Recently, we conducted one such study to test the hypothesis that CA might exert an effect on neurodevelopment (i.e., smaller hippocampus) that only emerges at a much later stage of brain maturation (Andersen & Teicher, 2004). This postulate differs from ones stating that reduced hip-pocampal size is the culminating end product of years or decades of PTSD or depressive symptoms or that such a reduction is a preexisting risk factor associated with the emergence of psychopathology that persists into adulthood (Bremner, 2003; Gilbertson et al., 2002). Specifically, developing rats were stressed by periods of maternal separation and isolation that occurred between 2 and 20 days of age. Following this early stress exposure, the rats were sacrificed at weanling, peripubertal, young adult, or full adult ages. Using synaptophysin via immunohistochemistry as a marker of synaptic density, we found no significant difference in synap-tophysin measures at weanling and peripubertal ages, but a marked rise (overproduction) in synaptic density at the young adult age in normal control rats that was not observed in rats exposed to early stress. Synaptic density declined at subsequent ages, presumably as a result of pruning, but differences in synaptic density remained between normal control rats versus those exposed to early stress. In parallel, our clinical work has elucidated significant bilateral reductions in hippocampal volume in subjects aged 18 to 22 years who were exposed to repeated childhood sexual abuse (unpublished observations).

The amygdala is another brain region that has received attention from stress and trauma researchers given its crucial role in fear conditioning, the formation and recollection of emotional memory, the learning of nonverbal motor patterns, and the triggering of fight-or-flight responses (Lang & Davis, 2006; LeDoux, 1996, 2003). Structural imaging studies of amygdala volume in abuse survivors with PTSD found no differences compared to control subjects (Bremner et al., 1997; De Bellis et al., 1999; Stein, 1997). Although an initial study by Driessen et al. (2000) reported an 8% reduction in bilateral amygdaloid volume in women with a history of CA and a diagnosis of borderline personality disorder (BPD), this finding was not independently replicated in a separate study of individuals with BPD (Brambilla et al., 2004). A smaller amygdala, however, has been documented in individuals with dissociative identity disorder (Vermetten, Schmahl, Lindner, Loewenstein, & Bremner, 2006)—a condition associated with a history of severe CA. In addition, increased activation of the left amygdala was recently observed during the acquisition phase of a conditioned fear paradigm in women with CA-related PTSD (Bremner et al., 2005). Because amygdala overactivation appears to be a critical factor in PTSD (Rauch et al., 2000; Shin, Rauch, & Pitman, 2006), we have hypothesized that a smaller amygdala provides protection from the emergence of PTSD following CA or facilitates recovery from the disorder.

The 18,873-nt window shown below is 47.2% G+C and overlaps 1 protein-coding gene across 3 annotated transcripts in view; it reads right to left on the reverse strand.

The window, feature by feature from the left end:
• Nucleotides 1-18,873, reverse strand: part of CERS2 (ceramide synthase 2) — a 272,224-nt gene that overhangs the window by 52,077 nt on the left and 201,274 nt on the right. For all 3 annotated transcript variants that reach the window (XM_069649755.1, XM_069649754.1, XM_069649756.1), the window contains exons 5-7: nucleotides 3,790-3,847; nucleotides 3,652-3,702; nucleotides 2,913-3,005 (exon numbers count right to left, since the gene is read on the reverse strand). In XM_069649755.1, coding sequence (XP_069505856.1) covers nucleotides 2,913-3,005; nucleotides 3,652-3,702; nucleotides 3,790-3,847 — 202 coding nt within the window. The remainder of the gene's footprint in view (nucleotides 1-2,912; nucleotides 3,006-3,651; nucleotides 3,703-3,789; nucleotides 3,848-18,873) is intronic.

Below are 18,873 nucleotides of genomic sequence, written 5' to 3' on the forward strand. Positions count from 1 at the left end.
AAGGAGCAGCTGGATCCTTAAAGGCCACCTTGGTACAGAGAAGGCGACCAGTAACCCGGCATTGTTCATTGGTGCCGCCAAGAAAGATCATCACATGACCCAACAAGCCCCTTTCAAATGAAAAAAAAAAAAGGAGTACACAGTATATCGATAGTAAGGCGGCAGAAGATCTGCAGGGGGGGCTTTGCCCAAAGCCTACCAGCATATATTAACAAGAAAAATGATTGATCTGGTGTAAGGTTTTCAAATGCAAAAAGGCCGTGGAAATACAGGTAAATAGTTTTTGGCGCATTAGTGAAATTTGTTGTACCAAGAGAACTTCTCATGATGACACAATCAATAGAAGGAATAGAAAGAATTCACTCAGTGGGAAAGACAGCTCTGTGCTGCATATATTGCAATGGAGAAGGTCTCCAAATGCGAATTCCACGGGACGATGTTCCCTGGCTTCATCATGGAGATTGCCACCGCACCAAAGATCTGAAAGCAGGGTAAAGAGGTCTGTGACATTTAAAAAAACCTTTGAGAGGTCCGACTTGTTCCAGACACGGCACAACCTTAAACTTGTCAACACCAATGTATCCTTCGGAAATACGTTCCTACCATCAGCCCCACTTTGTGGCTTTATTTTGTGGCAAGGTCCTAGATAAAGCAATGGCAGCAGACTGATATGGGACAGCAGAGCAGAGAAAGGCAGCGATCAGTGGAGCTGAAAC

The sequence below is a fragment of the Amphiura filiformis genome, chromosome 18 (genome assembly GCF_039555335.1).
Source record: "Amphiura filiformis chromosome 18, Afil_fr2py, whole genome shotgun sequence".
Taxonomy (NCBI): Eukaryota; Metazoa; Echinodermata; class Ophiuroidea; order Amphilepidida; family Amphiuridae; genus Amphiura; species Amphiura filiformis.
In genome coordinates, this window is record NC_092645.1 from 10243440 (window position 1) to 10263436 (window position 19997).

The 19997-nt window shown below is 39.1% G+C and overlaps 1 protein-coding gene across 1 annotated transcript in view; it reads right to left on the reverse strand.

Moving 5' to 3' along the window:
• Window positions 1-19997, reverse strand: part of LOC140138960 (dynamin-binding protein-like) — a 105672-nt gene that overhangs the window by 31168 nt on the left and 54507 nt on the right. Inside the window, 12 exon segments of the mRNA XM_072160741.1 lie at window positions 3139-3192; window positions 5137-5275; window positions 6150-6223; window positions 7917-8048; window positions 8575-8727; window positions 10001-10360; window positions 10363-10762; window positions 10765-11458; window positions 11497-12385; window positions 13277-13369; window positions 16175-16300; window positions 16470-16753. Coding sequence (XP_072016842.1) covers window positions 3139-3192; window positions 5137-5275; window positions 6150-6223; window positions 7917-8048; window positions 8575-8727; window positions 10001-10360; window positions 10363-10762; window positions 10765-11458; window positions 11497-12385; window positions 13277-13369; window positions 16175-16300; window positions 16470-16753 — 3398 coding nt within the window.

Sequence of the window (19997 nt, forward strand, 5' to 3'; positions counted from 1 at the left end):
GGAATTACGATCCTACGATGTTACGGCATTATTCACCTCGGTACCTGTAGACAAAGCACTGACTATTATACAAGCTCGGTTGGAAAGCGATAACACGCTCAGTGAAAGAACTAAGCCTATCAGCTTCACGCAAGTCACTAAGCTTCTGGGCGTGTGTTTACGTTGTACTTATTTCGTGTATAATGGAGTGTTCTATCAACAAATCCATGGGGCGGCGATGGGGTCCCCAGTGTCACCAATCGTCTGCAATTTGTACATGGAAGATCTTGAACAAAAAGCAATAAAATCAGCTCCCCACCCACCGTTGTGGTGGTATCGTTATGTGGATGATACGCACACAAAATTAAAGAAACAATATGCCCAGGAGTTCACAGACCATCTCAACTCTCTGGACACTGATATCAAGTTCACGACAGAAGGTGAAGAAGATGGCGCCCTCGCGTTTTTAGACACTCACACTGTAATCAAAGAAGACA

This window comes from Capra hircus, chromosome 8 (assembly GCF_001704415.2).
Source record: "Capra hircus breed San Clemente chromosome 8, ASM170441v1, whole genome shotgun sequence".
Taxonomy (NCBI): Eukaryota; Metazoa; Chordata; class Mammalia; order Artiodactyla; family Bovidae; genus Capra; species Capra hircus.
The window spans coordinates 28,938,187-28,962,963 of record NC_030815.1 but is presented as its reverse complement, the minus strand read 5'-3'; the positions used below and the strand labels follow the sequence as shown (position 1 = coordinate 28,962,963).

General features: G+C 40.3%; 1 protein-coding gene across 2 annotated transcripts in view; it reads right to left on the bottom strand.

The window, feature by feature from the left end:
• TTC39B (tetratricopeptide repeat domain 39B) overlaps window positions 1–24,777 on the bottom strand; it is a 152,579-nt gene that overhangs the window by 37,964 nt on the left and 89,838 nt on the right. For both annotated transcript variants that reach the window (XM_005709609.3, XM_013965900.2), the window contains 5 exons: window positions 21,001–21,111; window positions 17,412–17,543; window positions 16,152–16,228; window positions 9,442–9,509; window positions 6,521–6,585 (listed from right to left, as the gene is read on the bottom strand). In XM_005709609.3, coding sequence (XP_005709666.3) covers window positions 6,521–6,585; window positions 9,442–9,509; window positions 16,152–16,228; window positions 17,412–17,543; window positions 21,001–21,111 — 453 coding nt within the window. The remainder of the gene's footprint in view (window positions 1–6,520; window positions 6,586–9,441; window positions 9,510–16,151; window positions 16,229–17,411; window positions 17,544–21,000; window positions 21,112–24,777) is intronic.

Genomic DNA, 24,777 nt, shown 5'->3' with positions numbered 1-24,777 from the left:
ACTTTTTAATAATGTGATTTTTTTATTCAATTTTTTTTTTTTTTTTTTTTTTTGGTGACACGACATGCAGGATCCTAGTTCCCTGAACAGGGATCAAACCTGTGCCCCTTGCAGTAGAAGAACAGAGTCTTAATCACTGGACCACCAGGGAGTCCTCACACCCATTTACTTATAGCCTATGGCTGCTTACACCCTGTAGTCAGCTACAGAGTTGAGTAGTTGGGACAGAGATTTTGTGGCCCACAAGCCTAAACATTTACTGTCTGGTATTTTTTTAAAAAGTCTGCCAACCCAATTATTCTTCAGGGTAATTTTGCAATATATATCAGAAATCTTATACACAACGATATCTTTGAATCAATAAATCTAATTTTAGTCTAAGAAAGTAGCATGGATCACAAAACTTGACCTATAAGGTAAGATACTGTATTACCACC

Since our initial EEG coherence findings, subsequent studies by other investigators have provided further evidence that CA alters cortical neuronal development in humans. The anterior cingulate cortex seems especially vulnerable, even across developmental stages. For example, in 11 children and adolescents who met DSM-IV criteria for PTSD secondary to CA, a significant reduction in the N-acetylaspartate:creatine ratio (an index of neuronal density and viability) was detected via magnetic resonance spectroscopy, which is indicative of neuronal loss and dysfunction in this brain area (De Bellis, Keshavan, Spencer, & Hall, 2000). In addition, Bremner and colleagues (2005) have documented decreased volume of the right anterior cingulate cortex in adults with CA-related PTSD as well as diminished anterior cingulate function during the extinction phase of a conditioned fear paradigm. Declines in functioning have also been seen in the right temporal pole/anterior fusiform gyrus, left precuneus, and posterior cingulate cortex of adults with histories of CA and a current diagnosis of borderline personality disorder (Lange, Kracht, Herholz, Sachsse, & Irle, 2005). Additional developmental effects were reported by Carrion et al. (2001), who found attenuated frontal lobe asymmetry and smaller total brain and cerebral volumes in 24 children (7 to 14 years of age) with a history of CA and PTSD symptoms. Together, these studies suggest that the effects of CA alter the normal developmental trajectory of the neocortex.